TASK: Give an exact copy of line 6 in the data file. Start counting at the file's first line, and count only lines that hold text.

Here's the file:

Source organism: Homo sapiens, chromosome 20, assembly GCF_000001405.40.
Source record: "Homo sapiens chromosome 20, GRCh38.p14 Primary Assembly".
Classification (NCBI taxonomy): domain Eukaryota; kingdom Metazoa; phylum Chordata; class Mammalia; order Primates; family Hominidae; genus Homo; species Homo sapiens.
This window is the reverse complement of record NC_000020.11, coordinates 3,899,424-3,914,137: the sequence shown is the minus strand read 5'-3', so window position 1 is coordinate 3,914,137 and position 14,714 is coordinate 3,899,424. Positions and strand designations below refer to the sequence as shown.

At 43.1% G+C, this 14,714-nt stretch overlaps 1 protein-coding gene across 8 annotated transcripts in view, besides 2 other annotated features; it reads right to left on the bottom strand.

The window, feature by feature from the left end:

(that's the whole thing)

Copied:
The window, feature by feature from the left end: